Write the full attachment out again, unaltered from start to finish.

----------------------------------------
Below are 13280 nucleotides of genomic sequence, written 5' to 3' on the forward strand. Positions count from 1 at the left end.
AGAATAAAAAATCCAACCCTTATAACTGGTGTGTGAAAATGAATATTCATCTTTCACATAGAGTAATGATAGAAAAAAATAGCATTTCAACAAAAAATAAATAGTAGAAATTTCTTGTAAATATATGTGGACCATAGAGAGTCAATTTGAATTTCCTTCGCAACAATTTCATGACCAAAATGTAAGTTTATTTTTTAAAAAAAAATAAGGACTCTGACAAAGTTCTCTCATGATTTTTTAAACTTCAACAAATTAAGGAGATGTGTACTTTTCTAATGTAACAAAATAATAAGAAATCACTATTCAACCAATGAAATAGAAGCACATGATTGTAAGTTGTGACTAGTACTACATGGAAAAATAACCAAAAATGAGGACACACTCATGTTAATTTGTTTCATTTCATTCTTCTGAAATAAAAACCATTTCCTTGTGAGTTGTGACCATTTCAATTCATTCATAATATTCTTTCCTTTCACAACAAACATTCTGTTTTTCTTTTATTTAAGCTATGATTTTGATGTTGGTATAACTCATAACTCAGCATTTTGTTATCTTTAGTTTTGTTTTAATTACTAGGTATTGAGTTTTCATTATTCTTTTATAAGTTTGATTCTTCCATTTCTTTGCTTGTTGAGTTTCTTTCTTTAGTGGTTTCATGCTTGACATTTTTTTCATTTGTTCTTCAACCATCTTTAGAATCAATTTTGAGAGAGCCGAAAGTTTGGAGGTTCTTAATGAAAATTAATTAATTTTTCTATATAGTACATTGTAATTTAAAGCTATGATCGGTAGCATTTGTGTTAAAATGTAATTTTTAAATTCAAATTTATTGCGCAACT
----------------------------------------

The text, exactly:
Below are 13280 nucleotides of genomic sequence, written 5' to 3' on the forward strand. Positions count from 1 at the left end.
AGAATAAAAAATCCAACCCTTATAACTGGTGTGTGAAAATGAATATTCATCTTTCACATAGAGTAATGATAGAAAAAAATAGCATTTCAACAAAAAATAAATAGTAGAAATTTCTTGTAAATATATGTGGACCATAGAGAGTCAATTTGAATTTCCTTCGCAACAATTTCATGACCAAAATGTAAGTTTATTTTTTAAAAAAAAATAAGGACTCTGACAAAGTTCTCTCATGATTTTTTAAACTTCAACAAATTAAGGAGATGTGTACTTTTCTAATGTAACAAAATAATAAGAAATCACTATTCAACCAATGAAATAGAAGCACATGATTGTAAGTTGTGACTAGTACTACATGGAAAAATAACCAAAAATGAGGACACACTCATGTTAATTTGTTTCATTTCATTCTTCTGAAATAAAAACCATTTCCTTGTGAGTTGTGACCATTTCAATTCATTCATAATATTCTTTCCTTTCACAACAAACATTCTGTTTTTCTTTTATTTAAGCTATGATTTTGATGTTGGTATAACTCATAACTCAGCATTTTGTTATCTTTAGTTTTGTTTTAATTACTAGGTATTGAGTTTTCATTATTCTTTTATAAGTTTGATTCTTCCATTTCTTTGCTTGTTGAGTTTCTTTCTTTAGTGGTTTCATGCTTGACATTTTTTTCATTTGTTCTTCAACCATCTTTAGAATCAATTTTGAGAGAGCCGAAAGTTTGGAGGTTCTTAATGAAAATTAATTAATTTTTCTATATAGTACATTGTAATTTAAAGCTATGATCGGTAGCATTTGTGTTAAAATGTAATTTTTAAATTCAAATTTATTGCGCAACT